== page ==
Wednesday, 19 October 2011

The people effects of the financial crisis

One of my 'other musings' posts this one but I will perhaps mention autism as a sideline.

If 2008, 2009, 2010 and 2011 will be remembered for anything, it will be the words 'global economic crisis' and 'austerity measures' reflective of the situation that we all seem to have found ourselves in. Whether these words will be forever linked to 2012 and beyond... who knows? Not being an Economist or anything related, I'm not going to get all political and try and discuss why we are in this position; merely to note that we are where we are and lots and lots of people are suffering as a result.

Perhaps one of the most long-suffering peoples caught up in this crisis are the Greeks. I'm not talking about their Government and other institutions who have overseen successive periods of growth and spending (and spending!), but rather the average Joe or Jane (Costas and Maria in Greek-speak) who have seen cuts in wages, services and jobs. Timely that another general strike begins there today. Many people seem eager to opine as to why Greece was particularly sensitive to the economic crisis but the bottom line is that it is the masses who suffer; and in many cases, the most vulnerable. A touch of irony that 'crisis' is a word derived from Greek as no doubt Gus Portokalos in My Big Fat Greek Wedding would have told us.

A recent letter published in the Lancet addresses another side-effect of the financial crisis in Greece, indeed probably the most important side-effect, the health and wellbeing of the Nation. The letter by Kentikelenis and colleagues makes a few eye-catching points about how the economic crisis is now starting to impact on people's lives not just their bank accounts and livelihoods. I was drawn to a few things:

  • The rates of unmet medical and dental care increased pre-crisis 2007 to mid-crisis 2009; although the reasons were not necessarily just because of the affordability of health care.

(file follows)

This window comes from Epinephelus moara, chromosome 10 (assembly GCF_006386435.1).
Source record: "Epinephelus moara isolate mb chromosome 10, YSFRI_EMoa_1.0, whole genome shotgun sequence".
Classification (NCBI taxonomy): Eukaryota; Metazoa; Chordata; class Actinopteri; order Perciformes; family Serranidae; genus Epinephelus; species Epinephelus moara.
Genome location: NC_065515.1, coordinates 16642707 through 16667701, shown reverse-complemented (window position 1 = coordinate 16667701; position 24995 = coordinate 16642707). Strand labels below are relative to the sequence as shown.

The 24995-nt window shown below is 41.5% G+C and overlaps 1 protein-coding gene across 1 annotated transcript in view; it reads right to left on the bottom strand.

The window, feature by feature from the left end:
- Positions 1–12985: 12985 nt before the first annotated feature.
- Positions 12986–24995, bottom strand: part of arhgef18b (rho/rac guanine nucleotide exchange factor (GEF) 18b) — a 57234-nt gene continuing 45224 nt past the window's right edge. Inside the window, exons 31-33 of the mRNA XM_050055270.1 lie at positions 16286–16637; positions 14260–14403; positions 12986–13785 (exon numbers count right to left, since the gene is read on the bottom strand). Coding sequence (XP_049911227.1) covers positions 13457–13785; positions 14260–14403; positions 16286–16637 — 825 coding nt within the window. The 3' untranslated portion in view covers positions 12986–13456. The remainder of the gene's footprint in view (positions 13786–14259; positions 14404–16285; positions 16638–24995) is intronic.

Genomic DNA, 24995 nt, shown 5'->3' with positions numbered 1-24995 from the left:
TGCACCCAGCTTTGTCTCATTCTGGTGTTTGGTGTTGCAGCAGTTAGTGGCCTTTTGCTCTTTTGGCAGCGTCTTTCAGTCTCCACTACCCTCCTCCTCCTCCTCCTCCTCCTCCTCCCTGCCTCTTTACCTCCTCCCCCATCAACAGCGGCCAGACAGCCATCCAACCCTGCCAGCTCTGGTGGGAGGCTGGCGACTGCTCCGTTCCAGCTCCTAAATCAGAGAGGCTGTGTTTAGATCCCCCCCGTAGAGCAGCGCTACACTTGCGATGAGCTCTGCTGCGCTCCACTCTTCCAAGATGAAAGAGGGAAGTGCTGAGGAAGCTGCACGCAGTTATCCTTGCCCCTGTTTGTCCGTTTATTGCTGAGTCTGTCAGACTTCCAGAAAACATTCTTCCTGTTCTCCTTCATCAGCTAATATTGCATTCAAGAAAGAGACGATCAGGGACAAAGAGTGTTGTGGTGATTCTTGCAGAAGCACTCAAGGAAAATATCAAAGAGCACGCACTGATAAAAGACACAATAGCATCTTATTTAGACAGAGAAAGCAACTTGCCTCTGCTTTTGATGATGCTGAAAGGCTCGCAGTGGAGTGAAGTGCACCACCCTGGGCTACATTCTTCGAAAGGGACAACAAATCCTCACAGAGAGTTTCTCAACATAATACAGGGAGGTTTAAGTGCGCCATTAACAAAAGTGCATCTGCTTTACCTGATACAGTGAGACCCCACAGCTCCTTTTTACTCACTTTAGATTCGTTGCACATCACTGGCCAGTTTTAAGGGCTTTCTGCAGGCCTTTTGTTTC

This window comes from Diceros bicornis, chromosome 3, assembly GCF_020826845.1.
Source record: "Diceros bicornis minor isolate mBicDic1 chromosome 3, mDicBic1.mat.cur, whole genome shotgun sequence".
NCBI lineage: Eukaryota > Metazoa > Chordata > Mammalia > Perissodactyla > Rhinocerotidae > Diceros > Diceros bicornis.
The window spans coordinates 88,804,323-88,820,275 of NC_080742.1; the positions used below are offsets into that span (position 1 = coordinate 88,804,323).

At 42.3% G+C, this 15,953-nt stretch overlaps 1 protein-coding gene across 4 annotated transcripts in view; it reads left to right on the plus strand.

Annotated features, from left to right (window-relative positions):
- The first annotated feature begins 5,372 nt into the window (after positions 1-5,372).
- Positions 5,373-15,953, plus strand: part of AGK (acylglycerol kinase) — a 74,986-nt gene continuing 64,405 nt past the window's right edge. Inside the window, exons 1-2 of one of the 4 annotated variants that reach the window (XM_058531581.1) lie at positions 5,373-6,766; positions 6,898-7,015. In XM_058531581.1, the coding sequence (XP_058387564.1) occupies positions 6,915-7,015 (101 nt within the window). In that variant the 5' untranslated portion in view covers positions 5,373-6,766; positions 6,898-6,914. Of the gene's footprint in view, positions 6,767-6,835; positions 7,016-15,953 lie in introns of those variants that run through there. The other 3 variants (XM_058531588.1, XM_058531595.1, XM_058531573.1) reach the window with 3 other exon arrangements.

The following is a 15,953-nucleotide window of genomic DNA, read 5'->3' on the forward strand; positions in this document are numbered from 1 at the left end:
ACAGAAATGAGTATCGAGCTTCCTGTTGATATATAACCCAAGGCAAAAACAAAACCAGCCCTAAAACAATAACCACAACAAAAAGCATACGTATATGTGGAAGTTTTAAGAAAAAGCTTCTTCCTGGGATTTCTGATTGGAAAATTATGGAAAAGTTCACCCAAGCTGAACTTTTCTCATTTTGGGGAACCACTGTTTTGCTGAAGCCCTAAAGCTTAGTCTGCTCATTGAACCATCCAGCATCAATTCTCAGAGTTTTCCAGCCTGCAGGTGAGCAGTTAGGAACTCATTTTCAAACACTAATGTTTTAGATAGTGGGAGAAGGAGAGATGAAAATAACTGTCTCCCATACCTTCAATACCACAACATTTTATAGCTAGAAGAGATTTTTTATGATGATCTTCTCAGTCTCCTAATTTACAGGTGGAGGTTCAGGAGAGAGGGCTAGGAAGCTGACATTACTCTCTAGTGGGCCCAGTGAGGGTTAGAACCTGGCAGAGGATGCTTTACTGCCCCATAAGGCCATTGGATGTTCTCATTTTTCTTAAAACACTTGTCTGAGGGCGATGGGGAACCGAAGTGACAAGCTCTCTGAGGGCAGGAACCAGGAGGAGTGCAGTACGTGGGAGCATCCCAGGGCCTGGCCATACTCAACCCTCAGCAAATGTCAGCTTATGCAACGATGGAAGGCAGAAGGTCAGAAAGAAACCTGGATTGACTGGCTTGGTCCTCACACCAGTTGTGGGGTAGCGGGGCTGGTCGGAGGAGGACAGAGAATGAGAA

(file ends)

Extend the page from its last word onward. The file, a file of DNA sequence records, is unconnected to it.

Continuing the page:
• Health outcomes have worsened as reported by the escalating suicide rate and also numbers of cases of HIV infection coinciding with increased drug abuse and prostitution. There are reliable reports of individuals deliberately exposing themselves to HIV to benefit from the economic and social measures in place.
  • Alcohol consumption seems to have dropped and drink-driving offending rates have decreased.

One should perhaps bear in mind that the data presented by Kentikelenis et al is predominantly based on comparisons between 2007 and 2009 before the 'real' austerity measures associated with the economic crisis started to bite.

Other reports add to the dark clouds over health in Greece suggesting that mental health is also deteriorating in many more Greeks, possibly (probably!) tied into the country's financial problems. This piece in Time magazine suggests that more people are seeking the help of mental health practitioners, with waiting times increasing for consultations for things like anxiety and depression. It probably does not help to see that mental health and social services which people are becoming ever more reliant on, will themselves also be cut/suspended as part of the snowball of austerity measures being put in place.

With all the cuts on-going, the question of what is being done for autism-related services in Greece is also at the back of my mind. Having conversed (quite a few years ago) with several people and organisations in Greece with a link to autism, the attitudes and service provision pre-crisis could perhaps most reliably be described as 'developing' at that stage. With the various austerity measures coming into place, it is perhaps incumbent on the Greek Government to ensure that the social and financial gains made in the area of autism and mental health in general, are not seen as an easy money-saving target, alongside the realisation that the health of the Nation, physical and mental, is the health and future of Greece.

Now back to Joanna Lumley and happier memories of the Cradle of Modern Civilisation...

* Kentikelenis A. et al. Health effects of financial crisis: omens of a Greek tragedy. Lancet. October 2011.